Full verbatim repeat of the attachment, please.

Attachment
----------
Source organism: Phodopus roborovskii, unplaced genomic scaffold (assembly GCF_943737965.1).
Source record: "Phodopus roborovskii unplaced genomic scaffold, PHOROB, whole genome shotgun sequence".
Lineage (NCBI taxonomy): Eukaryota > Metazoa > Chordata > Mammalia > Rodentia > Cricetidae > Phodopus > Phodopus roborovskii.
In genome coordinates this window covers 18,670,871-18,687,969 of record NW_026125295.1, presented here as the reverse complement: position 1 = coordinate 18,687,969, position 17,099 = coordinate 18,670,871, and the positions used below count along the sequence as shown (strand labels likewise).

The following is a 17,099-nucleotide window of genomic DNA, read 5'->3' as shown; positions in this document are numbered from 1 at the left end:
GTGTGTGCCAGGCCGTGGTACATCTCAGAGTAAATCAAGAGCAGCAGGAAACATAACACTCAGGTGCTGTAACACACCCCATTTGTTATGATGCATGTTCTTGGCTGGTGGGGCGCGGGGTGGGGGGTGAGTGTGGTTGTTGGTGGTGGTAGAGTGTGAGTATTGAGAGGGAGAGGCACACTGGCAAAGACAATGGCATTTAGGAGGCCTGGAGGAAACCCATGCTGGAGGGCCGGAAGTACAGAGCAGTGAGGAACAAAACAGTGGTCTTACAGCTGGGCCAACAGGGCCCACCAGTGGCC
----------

Source organism: Phodopus roborovskii, unplaced genomic scaffold (assembly GCF_943737965.1).
Source record: "Phodopus roborovskii unplaced genomic scaffold, PHOROB, whole genome shotgun sequence".
Lineage (NCBI taxonomy): Eukaryota > Metazoa > Chordata > Mammalia > Rodentia > Cricetidae > Phodopus > Phodopus roborovskii.
In genome coordinates this window covers 18,670,871-18,687,969 of record NW_026125295.1, presented here as the reverse complement: position 1 = coordinate 18,687,969, position 17,099 = coordinate 18,670,871, and the positions used below count along the sequence as shown (strand labels likewise).

The following is a 17,099-nucleotide window of genomic DNA, read 5'->3' as shown; positions in this document are numbered from 1 at the left end:
GTGTGTGCCAGGCCGTGGTACATCTCAGAGTAAATCAAGAGCAGCAGGAAACATAACACTCAGGTGCTGTAACACACCCCATTTGTTATGATGCATGTTCTTGGCTGGTGGGGCGCGGGGTGGGGGGTGAGTGTGGTTGTTGGTGGTGGTAGAGTGTGAGTATTGAGAGGGAGAGGCACACTGGCAAAGACAATGGCATTTAGGAGGCCTGGAGGAAACCCATGCTGGAGGGCCGGAAGTACAGAGCAGTGAGGAACAAAACAGTGGTCTTACAGCTGGGCCAACAGGGCCCACCAGTGGCC